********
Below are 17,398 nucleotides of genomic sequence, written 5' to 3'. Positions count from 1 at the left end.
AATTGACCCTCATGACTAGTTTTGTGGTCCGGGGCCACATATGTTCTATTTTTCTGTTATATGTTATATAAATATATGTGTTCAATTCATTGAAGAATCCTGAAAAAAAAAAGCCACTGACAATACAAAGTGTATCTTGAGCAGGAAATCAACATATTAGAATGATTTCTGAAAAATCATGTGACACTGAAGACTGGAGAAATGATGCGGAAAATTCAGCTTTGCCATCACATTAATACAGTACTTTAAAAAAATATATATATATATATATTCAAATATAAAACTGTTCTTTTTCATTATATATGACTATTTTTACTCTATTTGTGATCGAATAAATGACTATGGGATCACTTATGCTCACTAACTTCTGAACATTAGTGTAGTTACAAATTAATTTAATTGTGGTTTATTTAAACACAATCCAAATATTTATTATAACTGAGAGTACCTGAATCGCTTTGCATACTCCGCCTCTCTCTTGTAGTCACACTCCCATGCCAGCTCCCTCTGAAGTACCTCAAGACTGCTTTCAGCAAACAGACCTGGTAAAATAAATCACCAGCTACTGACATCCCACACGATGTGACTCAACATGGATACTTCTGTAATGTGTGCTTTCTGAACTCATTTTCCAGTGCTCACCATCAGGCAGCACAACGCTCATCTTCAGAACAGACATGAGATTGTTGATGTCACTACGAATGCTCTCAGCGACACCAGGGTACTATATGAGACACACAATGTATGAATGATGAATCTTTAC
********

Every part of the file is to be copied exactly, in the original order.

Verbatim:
Below are 17,398 nucleotides of genomic sequence, written 5' to 3'. Positions count from 1 at the left end.
AATTGACCCTCATGACTAGTTTTGTGGTCCGGGGCCACATATGTTCTATTTTTCTGTTATATGTTATATAAATATATGTGTTCAATTCATTGAAGAATCCTGAAAAAAAAAAGCCACTGACAATACAAAGTGTATCTTGAGCAGGAAATCAACATATTAGAATGATTTCTGAAAAATCATGTGACACTGAAGACTGGAGAAATGATGCGGAAAATTCAGCTTTGCCATCACATTAATACAGTACTTTAAAAAAATATATATATATATATATTCAAATATAAAACTGTTCTTTTTCATTATATATGACTATTTTTACTCTATTTGTGATCGAATAAATGACTATGGGATCACTTATGCTCACTAACTTCTGAACATTAGTGTAGTTACAAATTAATTTAATTGTGGTTTATTTAAACACAATCCAAATATTTATTATAACTGAGAGTACCTGAATCGCTTTGCATACTCCGCCTCTCTCTTGTAGTCACACTCCCATGCCAGCTCCCTCTGAAGTACCTCAAGACTGCTTTCAGCAAACAGACCTGGTAAAATAAATCACCAGCTACTGACATCCCACACGATGTGACTCAACATGGATACTTCTGTAATGTGTGCTTTCTGAACTCATTTTCCAGTGCTCACCATCAGGCAGCACAACGCTCATCTTCAGAACAGACATGAGATTGTTGATGTCACTACGAATGCTCTCAGCGACACCAGGGTACTATATGAGACACACAATGTATGAATGATGAATCTTTAC